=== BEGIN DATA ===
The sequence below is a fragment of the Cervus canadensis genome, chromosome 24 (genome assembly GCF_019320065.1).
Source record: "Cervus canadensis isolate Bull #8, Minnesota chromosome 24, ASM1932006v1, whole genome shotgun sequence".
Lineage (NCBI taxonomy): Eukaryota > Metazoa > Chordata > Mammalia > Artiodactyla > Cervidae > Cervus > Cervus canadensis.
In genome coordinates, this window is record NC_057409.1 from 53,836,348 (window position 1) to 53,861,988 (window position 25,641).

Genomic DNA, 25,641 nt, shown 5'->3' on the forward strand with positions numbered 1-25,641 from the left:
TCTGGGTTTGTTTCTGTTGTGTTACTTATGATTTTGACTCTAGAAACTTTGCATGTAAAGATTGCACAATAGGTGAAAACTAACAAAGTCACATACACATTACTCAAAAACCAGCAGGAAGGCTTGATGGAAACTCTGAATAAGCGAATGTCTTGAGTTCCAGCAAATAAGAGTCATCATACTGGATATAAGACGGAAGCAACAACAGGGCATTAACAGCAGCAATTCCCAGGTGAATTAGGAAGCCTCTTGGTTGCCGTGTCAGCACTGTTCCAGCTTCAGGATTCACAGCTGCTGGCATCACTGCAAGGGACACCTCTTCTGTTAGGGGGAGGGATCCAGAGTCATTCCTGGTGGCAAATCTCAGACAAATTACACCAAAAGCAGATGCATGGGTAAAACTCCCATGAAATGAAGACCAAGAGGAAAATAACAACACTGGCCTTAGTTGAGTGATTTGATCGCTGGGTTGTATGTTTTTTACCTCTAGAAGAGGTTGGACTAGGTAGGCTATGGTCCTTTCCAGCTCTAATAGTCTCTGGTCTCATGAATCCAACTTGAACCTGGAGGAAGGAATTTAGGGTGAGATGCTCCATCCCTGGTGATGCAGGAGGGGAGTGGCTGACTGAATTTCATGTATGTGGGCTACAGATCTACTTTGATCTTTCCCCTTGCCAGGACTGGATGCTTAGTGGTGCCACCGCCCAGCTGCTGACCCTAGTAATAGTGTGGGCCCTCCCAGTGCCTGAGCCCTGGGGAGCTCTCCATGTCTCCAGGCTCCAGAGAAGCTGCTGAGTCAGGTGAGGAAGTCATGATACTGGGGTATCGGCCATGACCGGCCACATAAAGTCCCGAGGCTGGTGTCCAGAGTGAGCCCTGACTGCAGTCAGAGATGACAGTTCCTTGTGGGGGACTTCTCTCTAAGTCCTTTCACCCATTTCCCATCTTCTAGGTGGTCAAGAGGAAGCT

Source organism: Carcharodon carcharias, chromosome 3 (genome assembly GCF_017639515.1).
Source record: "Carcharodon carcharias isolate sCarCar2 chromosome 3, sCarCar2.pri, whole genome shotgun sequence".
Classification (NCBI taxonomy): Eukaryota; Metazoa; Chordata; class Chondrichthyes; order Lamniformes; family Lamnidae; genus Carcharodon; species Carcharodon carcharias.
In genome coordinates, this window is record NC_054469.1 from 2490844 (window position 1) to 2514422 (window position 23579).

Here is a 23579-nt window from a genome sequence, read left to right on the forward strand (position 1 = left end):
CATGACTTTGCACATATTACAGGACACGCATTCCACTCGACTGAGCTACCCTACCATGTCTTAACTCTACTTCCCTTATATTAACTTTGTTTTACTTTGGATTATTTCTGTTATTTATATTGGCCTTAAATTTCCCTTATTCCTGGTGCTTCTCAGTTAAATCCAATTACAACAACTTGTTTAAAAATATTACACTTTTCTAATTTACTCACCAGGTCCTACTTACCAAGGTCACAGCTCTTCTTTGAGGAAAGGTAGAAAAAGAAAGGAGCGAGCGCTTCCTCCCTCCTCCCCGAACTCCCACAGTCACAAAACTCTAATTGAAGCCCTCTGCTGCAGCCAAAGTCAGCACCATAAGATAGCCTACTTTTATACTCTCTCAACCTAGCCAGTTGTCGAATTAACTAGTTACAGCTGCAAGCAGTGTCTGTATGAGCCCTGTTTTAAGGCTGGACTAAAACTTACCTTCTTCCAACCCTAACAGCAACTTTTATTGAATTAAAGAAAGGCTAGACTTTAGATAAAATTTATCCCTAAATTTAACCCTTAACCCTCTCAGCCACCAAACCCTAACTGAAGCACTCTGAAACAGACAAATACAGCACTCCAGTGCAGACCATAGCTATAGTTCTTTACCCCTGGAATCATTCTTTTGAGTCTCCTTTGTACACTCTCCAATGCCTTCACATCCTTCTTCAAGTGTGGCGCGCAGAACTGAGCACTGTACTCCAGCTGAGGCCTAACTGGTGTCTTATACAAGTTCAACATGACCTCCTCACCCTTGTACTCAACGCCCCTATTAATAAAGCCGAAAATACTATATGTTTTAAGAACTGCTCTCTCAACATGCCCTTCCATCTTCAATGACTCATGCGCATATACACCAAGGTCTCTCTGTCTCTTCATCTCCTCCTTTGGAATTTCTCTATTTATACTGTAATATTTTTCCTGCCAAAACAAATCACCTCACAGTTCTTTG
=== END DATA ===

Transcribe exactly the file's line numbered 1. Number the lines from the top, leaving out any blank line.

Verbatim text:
The sequence below is a fragment of the Cervus canadensis genome, chromosome 24 (genome assembly GCF_019320065.1).